Andrew Bogut drops bombshell cocaine claim on AFL over illicit drugs policy

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Andrew Bogut claims he has been offered drugs by AFL players during nights out.

The former NBA star on Wednesday dropped a bomb on the AFL by accusing the league of covering up a “blatant” substance abuse problem through its controversial, secret testing program.

The code was rocked last week when Federal MP Andrew Wilkie, under the protection of parliamentary privilege, sensationally alleged the league’s off the books drug testing operation had been covering up the illicit drug use of players.

Several AFL coaches last week reacted with surprise to learn of the full extent of the protection given to players who self-report illicit drug use to club doctors in order to prevent them from potentially testing positive to a banned performance enhancing substance on match day.

Suggestions players would be able to fake injuries in order to be pulled out of matches at late notice — to avoid match day anti-doping drug tests — sparked fierce debate about the clandestine testing program.

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The AFL, however, has refused to take a backwards step in supporting its “medical model” that prioritises the health and wellbeing of players under the voluntary illicit drug testing policy agreed to by the AFL Players’ Association.

Bogut on Wednesday mocked the league’s approach, claiming it is “quite obvious” why the league really operates with such a secret illicit drugs testing operation.

Bogut jokingly called for the creation of a cocaine “cover-up round”.

“The AFL continues to tell people about how they should live their lives but they should clean up their own league before they start preaching on social issues,” the ex-NBA star said, according to The Australian.

“It’s quite obvious what’s happened – the AFL knew they had a problem with guys using drugs, so let’s just have them pull out with a sore hammy and dodge the testing that way.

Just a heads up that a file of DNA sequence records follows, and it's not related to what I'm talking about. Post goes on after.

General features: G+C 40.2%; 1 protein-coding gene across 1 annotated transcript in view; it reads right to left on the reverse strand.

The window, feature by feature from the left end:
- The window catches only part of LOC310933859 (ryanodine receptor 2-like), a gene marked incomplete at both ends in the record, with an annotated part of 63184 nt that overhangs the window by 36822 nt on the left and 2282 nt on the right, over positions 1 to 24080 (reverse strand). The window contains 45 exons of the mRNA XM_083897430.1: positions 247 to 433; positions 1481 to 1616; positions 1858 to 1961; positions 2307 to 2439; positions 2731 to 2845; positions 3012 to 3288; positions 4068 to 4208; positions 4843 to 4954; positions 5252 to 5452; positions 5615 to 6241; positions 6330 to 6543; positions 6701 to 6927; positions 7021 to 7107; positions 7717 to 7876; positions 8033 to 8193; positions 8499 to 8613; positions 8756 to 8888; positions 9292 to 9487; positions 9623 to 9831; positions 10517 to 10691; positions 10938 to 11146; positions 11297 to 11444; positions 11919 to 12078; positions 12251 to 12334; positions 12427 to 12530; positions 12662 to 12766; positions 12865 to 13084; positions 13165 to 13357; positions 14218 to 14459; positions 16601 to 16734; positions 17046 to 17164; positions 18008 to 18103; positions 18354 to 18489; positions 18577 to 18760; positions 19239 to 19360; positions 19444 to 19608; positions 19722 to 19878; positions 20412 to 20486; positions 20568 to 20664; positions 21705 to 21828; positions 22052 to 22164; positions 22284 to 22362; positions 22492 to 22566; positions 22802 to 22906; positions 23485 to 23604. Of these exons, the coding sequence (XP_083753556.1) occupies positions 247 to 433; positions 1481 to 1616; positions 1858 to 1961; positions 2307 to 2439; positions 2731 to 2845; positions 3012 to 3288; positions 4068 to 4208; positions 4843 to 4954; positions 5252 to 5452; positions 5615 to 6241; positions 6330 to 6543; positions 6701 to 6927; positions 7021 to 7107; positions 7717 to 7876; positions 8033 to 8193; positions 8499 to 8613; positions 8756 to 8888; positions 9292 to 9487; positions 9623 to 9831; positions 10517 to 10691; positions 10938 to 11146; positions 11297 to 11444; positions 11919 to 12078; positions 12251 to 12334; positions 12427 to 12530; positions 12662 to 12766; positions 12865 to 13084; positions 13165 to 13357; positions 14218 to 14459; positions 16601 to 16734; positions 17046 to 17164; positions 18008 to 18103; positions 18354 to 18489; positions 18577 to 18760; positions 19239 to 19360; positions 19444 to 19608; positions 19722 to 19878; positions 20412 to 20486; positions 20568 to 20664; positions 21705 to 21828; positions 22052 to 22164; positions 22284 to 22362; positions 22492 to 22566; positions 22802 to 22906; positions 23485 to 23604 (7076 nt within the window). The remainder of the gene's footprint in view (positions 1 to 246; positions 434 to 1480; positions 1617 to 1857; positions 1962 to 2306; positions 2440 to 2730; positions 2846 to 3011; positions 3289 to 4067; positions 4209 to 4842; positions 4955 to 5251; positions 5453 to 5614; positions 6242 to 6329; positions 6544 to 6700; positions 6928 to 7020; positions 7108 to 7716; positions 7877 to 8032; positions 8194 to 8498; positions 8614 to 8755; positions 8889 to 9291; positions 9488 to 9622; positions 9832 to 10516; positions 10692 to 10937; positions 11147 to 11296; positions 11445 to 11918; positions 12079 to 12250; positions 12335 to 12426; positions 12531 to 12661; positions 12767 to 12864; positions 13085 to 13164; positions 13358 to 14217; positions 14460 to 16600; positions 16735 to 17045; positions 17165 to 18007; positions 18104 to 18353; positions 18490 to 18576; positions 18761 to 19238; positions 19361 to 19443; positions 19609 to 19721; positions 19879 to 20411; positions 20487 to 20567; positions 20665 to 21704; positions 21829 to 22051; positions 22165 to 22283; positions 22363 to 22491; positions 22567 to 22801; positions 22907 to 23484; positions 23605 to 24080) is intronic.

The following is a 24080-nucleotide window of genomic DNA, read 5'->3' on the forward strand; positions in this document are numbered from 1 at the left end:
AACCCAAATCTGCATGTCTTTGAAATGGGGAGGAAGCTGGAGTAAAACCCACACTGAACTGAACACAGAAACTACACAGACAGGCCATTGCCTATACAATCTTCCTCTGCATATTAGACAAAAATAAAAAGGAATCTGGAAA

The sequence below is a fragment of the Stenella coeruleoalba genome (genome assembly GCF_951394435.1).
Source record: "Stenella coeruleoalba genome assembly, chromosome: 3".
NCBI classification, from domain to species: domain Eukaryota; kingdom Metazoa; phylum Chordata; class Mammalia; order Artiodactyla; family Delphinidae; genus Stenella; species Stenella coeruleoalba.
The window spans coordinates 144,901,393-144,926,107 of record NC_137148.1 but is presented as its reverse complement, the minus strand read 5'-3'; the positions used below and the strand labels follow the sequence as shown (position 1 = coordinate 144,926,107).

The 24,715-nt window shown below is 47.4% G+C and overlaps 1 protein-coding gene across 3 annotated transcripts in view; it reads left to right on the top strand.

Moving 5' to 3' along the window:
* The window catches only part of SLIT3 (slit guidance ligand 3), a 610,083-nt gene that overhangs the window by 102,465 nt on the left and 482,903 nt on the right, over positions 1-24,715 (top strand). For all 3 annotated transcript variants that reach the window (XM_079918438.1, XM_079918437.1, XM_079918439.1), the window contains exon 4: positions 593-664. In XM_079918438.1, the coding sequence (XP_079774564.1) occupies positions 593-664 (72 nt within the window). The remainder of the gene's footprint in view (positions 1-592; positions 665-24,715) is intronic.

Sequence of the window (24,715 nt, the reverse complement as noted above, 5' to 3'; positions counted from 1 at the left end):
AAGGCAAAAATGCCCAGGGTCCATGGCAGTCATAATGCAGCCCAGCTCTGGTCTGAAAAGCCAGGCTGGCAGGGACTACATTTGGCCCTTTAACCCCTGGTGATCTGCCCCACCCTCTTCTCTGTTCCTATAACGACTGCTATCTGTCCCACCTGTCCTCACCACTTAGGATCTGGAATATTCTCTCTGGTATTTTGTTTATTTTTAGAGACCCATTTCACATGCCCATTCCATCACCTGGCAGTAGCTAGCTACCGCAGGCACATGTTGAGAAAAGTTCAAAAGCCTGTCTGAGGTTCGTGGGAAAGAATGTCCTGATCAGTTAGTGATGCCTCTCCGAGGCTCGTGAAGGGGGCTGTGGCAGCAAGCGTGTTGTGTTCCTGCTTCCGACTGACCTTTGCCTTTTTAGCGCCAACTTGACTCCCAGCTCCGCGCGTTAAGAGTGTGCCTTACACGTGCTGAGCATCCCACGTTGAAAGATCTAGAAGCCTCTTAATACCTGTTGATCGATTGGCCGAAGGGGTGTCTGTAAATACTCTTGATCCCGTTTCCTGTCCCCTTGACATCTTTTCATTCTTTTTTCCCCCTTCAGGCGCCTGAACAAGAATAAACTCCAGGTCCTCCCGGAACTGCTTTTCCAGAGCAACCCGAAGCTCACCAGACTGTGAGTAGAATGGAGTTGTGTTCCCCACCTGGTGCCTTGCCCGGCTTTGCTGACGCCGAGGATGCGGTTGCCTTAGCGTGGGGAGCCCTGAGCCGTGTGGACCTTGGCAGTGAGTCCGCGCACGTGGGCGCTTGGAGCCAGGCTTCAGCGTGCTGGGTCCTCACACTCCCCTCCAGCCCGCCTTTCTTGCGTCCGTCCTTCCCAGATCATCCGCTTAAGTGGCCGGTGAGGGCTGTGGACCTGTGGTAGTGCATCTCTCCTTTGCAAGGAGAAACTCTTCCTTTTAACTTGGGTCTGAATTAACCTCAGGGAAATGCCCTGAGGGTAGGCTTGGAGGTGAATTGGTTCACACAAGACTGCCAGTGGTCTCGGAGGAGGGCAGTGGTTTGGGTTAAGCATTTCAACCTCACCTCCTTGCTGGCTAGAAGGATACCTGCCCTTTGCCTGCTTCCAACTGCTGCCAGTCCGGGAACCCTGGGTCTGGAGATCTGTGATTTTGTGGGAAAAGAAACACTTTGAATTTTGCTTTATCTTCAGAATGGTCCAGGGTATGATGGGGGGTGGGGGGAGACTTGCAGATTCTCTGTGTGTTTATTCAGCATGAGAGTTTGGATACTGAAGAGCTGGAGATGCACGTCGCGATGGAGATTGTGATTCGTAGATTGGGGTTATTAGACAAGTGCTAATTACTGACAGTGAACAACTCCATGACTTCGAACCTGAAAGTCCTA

“Anyone with half a brain can see why they’ve done it. They’ve obviously tried to move the chess pieces around to navigate a (WADA) policy they have agreed to abide by – because the carrot is federal government funding.

“Everyone knows what goes on in Melbourne. I’ve been to numerous nightclubs where the AFL guys are drinking a bottle of water and jumping around like crazy. I’ve been offered it (drugs) by AFL players and the fact that it has been kept under wraps for so long just shows how far the AFL tentacles can reach.”

Bogut continued his explosive claims on Thursday morning, writing on Twitter: “My complaints were journos knowing this has been happening for decades keeping quiet so they dont lose their cushy AFL “reporting” jobs.

“Secondly, the AFL preaching to us about every social/political issue known to man when they (their) house is on fire.”

St Kilda coach Ross Lyon on Wednesday night became the latest coach to speak out in support of the “medical model”.

“I’m really strong on protecting the player, medical model,” he said on Channel 7’s Talking Footy.

“I’ve got absolute faith in AFL club doctors. I like the intent. It’s a voluntary model from the AFLPA, I don’t think it needs to be punitive.

“Is it perfect? At the minute, I don’t know all the facts, but I think they’ll move to improve it where they can. If you’re starting with a wellness model and helping people, it’s the right space.

“I just think there’s been a bit of hysteria. I heard the head of ASADA come out and say it’s a great model that’s saved people. I think that speaks volumes.”

It comes after anti-doping expert Dick Pound earlier this week tore the AFL to shreds over the controversial policy.

Pound, the founding president of World Anti Doping Agency (WADA), accused the league of adopting “Soviet techniques”.

Pound on Tuesday likened the AFL’s covert drug testing program to East Germany’s infamous state-run doping program which spanned from the 1960s to 1980s, saying “it completely undoes the underlying rationale of clean athletes”.

Western Bulldogs coach Luke Beveridge last week also pointed out a major problem with secrecy of the policy which leaves every player open to suspicion from fans.

The premiership coach, who also had a long playing career across three clubs, said the AFL Players’ Association was failing to protect the “99 per cent” of players who didn’t take illicit drugs and it was failing the vast majority by protecting the few who did.

“I want to keep it simple, I’m not an expert, but being part of the game for so long at this level, as a coach and a player, all I want is a new model to cater for the people who don’t take illicit drugs … the vast majority, the 99 per cent of the playing cohort who don’t take illicit drugs,” Beveridge said on Friday.

“This where the AFLPA and their attitude and their perception of how clubs manage situations forget the player cohort are affected by it as well.

“They are trying to play in winning teams and premierships teams and support their playing group and each other and the current model doesn’t do that. Whatever it is, it needs to be mindful that people in the industry need to be supported by whatever the model is as well.

“The current model doesn’t do that.”